Validation and recalibration of the Framingham cardiovascular disease risk models in an Australian Indigenous cohort

Framingham models were applied to the Well Person’s Health Check (WPHC) cohort (followed 1998–2014), which included 1448 Aboriginal and Torres Strait Islanders from remote Indigenous communities in Far North Queensland. Cardiovascular disease risk predicted by the original and recalibrated Framingham models were compared with the observed risk in the WPHC cohort.

The original Framingham models significantly underestimate the absolute cardiovascular disease risk for this Australian Indigenous population. The recalibrated 2008 Framingham model shows good performance on predicting five-year cardiovascular disease risk in this population and was used to calculate the first risk chart based on empirical validation using long-term follow-up data from a remote Australian Indigenous population.

An Excel based calculator for the 5 year CVD risk equation is available

How Consistent is the Relationship between Improved Glucose Control and Modelled Health Outcomes for People with Type 2 Diabetes Mellitus? a Systematic Review

The purpose of this study was to evaluate the relationship between improvements in glycosylated haemoglobin (HbA1c) and simulated health outcomes in type 2 diabetes cost-effectiveness studies. A systematic review was conducted on MEDLINE and EMBASE to collect cost-effectiveness studies using type 2 diabetes simulation models that reported modelled health outcomes of blood glucose-related interventions in terms of quality-adjusted life-years (QALYs) or life expectancy (LE). Linear regressions were used to test the relationship between risk factors such as HbA1c and incremental QALYs  or LE of intervention and control groups. 

The regression equation forms the basis of a QALY calculator that has multiple uses: 

First, it can be used as a diagnostic tool or benchmark for decision makers, enabling them to identify analyses that deviate from the general trend and investigate whether there are other factors that may have led to the discrepancy and whether they are reasonable.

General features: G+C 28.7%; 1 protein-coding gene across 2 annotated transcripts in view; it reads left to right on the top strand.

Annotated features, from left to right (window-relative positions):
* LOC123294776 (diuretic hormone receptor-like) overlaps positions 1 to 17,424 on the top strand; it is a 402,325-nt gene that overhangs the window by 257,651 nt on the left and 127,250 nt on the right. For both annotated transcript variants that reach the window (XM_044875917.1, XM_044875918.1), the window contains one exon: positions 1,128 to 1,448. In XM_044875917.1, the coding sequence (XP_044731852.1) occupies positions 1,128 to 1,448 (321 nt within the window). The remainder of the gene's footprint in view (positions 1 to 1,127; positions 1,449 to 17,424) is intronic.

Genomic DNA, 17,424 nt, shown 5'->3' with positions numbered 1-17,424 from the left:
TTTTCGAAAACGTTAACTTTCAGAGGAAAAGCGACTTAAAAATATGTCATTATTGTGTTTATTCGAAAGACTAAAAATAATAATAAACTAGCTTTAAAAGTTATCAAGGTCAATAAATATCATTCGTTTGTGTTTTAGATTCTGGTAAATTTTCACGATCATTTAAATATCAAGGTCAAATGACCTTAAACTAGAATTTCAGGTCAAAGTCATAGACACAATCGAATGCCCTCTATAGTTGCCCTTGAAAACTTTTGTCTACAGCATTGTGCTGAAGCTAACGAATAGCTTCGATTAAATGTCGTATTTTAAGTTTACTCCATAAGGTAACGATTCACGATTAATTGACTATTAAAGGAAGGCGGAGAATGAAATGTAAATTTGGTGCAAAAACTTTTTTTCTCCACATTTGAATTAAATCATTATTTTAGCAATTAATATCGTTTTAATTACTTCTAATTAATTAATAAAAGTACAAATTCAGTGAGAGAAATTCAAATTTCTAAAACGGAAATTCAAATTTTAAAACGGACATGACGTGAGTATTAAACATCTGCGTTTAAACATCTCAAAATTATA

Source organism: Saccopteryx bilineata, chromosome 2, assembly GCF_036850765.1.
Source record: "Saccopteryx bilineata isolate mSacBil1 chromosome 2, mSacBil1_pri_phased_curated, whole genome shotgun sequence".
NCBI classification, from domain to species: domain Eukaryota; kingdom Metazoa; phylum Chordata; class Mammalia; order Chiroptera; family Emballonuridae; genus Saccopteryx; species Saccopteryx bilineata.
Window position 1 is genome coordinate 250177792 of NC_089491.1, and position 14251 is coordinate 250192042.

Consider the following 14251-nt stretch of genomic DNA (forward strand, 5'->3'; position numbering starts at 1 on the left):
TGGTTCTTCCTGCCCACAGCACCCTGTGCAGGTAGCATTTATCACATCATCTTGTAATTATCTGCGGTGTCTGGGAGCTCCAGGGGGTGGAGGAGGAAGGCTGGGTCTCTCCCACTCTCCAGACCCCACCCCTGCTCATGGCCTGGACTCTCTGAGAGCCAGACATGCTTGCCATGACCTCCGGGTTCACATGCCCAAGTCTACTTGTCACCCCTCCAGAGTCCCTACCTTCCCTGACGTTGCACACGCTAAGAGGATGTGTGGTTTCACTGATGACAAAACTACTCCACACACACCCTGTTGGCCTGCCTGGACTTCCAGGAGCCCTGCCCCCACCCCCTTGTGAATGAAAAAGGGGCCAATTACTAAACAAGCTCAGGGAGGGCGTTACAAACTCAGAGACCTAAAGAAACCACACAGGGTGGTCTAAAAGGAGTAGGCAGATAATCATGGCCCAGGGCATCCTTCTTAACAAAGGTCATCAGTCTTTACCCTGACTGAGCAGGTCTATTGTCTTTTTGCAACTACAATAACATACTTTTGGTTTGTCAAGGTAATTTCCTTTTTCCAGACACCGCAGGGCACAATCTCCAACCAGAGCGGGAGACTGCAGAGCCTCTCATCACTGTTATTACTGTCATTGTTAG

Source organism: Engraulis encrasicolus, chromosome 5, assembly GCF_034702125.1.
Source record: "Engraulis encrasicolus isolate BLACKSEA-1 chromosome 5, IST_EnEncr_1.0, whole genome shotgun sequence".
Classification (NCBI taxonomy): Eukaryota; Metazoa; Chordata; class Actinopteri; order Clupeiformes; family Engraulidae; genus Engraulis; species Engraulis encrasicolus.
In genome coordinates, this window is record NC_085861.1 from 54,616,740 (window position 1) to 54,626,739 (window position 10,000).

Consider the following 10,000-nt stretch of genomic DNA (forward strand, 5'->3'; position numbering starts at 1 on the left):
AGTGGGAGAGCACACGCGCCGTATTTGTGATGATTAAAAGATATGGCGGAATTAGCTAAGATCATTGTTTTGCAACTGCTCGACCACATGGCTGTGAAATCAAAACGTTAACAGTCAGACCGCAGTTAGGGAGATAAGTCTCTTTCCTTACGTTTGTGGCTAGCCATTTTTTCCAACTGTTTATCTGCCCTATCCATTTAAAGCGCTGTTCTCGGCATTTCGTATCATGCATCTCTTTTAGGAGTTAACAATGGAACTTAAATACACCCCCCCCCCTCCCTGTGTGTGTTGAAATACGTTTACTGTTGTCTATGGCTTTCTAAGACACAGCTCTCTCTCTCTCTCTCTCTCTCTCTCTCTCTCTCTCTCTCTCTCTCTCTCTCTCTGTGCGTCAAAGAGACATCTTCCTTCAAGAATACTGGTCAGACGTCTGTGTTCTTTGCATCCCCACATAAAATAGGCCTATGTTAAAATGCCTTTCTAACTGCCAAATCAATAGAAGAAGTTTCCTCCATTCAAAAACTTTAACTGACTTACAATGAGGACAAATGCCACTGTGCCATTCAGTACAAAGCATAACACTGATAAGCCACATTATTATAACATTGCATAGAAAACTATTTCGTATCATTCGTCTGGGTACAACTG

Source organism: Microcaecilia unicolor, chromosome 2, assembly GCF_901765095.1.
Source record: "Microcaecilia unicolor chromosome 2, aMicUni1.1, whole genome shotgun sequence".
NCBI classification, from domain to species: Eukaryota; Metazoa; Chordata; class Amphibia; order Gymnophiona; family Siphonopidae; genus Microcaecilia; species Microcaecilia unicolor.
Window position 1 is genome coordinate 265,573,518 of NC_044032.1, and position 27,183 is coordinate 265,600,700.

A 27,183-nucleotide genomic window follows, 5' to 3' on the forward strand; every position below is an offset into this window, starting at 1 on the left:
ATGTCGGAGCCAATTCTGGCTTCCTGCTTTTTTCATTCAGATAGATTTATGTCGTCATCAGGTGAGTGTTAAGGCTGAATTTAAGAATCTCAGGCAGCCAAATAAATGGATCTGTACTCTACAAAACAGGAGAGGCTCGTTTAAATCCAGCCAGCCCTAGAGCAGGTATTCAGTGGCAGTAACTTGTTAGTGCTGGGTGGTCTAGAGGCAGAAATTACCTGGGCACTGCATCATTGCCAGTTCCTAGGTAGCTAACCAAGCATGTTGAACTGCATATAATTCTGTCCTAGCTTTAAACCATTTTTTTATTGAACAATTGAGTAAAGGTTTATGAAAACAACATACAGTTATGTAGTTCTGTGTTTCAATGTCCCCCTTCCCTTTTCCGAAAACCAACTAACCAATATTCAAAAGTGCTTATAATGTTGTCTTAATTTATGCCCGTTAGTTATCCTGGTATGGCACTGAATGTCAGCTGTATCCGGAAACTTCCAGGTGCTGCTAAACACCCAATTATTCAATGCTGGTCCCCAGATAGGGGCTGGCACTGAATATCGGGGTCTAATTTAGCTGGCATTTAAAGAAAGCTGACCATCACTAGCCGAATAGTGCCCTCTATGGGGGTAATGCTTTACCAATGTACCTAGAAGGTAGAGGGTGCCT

Second, with limited information and resources to run a diabetes simulation model, the regression estimated in this study can be used to give a rough prediction of the long-term effectiveness that could be expected from an intervention in its early stages. 
 

An Excel version of the calculator can be obtained here.

Type 2 diabetes - UKPDS Outcome Model

Equations for forecasting the occurrence of seven diabetes-related complications and death for people with Type 2 diabetes were estimated using data on 3642 patients from the United Kingdom Prospective Diabetes Study (UKPDS). The model is able to simulate event histories that closely match observed outcomes in the UKPDS and that can be extrapolated over patients’ lifetimes.

Type 2 diabetes - UKPDS Outcomes model Version 2

Data from 5,102 UKPDS patients from the 20 year trial and the 4,031 survivors entering the 10 year post-trial monitoring period were used to derive parametric proportional hazards models predicting absolute risk of diabetes complications and death. We re-estimated the seven original event equations and estimated new equations for diabetic ulcer and some second events. The additional data permitted inclusion of new risk factor predictors such as estimated GFR. We also developed four new equations for all-cause mortality. 

An alternative approach to modelling HbA1c trajectories in patients with type 2 diabetes mellitus.  ​

Time-dependent HbA1c trajectories in health economic models of type 2 diabetes mellitus (T2DM) are typically informed by the UK Prospective Diabetes Study (UKPDS). However, this approach may not accurately predict HbA1c progression in patients who do not conform to the demographic profile of the original UKPDS cohort. This study aimed to develop an alternative mathematical model (MM) to simulate HbA1c progression in T2DM. A systematic literature review identified studies, published between 2005 and 2015, that reported HbA1c in adult T2DM patients over a minimum duration of 18 months. Pooled data from eligible studies were used to develop an alternative MM equation for HbA1c progression, which was then contrasted with the UKPDS 68 regression equation in illustrative scenarios.